Saturday, January 07, 2006


The big clean up of the store begins and I keep finding lost titles in very odd places. The general public quite often uses us a resource (read: library, research room, place to go to read magazines for free and leave a stack of 15 for the booksellers to reshelve at close) and as often leave their books either in piles on the floor (annoying) or shoved onto the improper shelf from where the books came from (will get you lodging in the 8th circle of the Inferno, bub!) When our customers ask if our books are filed alphabetically I say yes, until we open the doors to the public.

Our store is rather large so when I see a quantity of one in stock on our computers I die a little inside.

Actually I head to the section praying that the blessed book is where it is supposed to be while simultaneously running through my head the range of places it could be from the slightly off to the incredibly stupid. Can’t find Knitting for Dogs (ISBN: 0743270169) in Knitting, let’s try Pets. Steven Millhauser’s wonderfull Martin Dressler: The Tale of an American Dreamer (ISBN: 0679781277) not in fiction under M for Millhauser, see if it’s under D for Dressler. David Foster Wallace’s Consider the Lobster (ISBN: 0316156116) not in essays, try fiction, try nature, try new releases and, gosh darn it, try seafood.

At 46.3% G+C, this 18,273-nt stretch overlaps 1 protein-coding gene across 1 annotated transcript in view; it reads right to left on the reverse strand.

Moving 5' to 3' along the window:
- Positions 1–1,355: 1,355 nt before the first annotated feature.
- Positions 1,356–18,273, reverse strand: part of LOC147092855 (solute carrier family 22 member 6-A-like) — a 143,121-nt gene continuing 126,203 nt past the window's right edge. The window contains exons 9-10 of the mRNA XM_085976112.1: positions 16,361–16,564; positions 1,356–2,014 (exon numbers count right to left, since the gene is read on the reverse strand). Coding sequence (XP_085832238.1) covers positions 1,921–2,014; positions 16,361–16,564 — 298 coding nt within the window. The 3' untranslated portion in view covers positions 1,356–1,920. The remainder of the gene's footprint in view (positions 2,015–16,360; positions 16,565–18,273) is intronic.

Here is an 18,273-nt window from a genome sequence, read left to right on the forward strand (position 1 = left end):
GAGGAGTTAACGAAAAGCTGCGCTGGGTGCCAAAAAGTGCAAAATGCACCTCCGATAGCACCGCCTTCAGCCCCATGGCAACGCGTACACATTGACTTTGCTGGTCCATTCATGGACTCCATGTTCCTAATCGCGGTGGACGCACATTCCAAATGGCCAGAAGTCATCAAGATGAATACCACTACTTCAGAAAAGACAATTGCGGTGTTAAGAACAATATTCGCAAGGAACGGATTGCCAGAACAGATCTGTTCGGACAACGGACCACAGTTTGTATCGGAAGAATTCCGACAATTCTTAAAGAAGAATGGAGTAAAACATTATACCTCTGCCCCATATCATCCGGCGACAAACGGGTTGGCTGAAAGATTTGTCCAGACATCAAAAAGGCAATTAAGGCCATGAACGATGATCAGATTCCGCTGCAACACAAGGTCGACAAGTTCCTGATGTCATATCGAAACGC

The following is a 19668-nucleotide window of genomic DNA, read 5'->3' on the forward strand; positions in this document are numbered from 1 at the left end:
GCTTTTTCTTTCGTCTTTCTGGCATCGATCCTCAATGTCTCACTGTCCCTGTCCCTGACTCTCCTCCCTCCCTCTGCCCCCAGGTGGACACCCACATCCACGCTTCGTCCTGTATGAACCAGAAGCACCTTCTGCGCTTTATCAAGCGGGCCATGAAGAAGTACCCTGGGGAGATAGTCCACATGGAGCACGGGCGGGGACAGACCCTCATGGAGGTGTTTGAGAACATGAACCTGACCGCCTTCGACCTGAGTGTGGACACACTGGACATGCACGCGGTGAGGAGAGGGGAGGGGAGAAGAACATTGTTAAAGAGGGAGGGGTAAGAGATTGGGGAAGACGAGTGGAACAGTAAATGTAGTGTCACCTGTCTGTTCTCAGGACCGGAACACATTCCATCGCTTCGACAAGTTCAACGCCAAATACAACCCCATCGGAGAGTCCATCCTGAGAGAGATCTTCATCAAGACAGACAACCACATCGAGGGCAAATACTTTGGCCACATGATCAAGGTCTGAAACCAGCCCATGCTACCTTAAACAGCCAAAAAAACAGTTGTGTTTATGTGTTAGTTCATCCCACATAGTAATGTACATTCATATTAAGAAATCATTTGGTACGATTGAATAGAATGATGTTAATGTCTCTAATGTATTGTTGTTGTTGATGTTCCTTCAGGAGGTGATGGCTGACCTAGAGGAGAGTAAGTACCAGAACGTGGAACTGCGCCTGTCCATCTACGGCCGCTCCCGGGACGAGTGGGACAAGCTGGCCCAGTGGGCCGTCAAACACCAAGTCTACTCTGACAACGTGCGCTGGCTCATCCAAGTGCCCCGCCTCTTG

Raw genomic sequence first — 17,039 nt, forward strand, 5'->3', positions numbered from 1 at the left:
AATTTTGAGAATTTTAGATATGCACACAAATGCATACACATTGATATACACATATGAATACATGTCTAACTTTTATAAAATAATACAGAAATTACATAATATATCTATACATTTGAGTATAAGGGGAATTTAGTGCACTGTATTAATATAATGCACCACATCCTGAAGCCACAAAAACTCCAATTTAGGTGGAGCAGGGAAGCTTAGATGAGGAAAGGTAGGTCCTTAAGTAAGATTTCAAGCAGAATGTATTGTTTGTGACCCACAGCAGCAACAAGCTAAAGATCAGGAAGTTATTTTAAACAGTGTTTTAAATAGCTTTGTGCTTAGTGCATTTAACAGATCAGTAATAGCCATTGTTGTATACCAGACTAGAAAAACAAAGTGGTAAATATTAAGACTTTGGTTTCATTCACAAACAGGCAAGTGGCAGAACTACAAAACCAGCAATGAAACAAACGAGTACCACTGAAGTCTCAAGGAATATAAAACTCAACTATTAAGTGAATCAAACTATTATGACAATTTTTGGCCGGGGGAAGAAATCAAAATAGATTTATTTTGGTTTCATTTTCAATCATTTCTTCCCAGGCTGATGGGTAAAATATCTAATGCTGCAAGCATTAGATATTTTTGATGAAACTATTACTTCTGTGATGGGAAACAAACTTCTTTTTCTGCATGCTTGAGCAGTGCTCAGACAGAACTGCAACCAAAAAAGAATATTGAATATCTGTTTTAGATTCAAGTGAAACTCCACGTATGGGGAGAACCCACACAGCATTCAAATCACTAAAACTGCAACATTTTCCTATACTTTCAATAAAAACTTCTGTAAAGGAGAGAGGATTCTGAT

Genre novels hide in fiction; fiction, if the title is off beat, everywhere else. Regional history titles vacation in travel. We have foreign language phrase books in the foreign language section AND in foreign travel. Books that were bestsellers a few weeks and months ago seem to stay around the stacks of current bestsellers like the former High School graduate who keeps hanging around school with nothing better to do. New releases are a good place to look before giving up the search. When I exhaust all that, I just look around the nearby shelves cause people are so %$#@ lazy and dump books where ever the stop looking at them.

I really don’t expect any customer to reshelve our books but the one thing that really boils my asparagus is when someone dumps a book just inches/next to/on top of the empty space/pile of/the gap they just made when they pulled it out too look at it. That, as mom would say, is laziness personified. ( I was going to post a picture here to illustrate my point, but I didn’t want to come off THAT crazed.)

A few years ago when I was at the university store I had this one customer who would drink his single cup of coffee over a huge (10 to 15) pile of books he pulled down then leave us to clean up his mess while he then went to hog our free phone line. Customers reading while sitting in our cafe was not that unusual, but that huge of a pile of books and that he did it every single, was. Some of our staff even had a less than polite name for him, especially the wait staff for whom he left the smallest of tips. One day I was shopping for clothes in a department store when guess whom I discovered was in charge of the men’s department - old Piley himself. He had broken the fifth rule of retail: it’s a lot of work to keep your store neat, thou shall not mess up someone else’s store! I proceeded for the next 30 minutes joyfully and quietly wreck his department. I unfolded as many sweaters as I could find, moved handfuls of shirts to the wrong racks and left piles of clothes strewn over displays. He didn’t see me there (evidentially customer service was not one of his skills either) but when I left, I saw him frowning as he scurried over to fix everything. It was petty and small, but I really enjoyed doing that.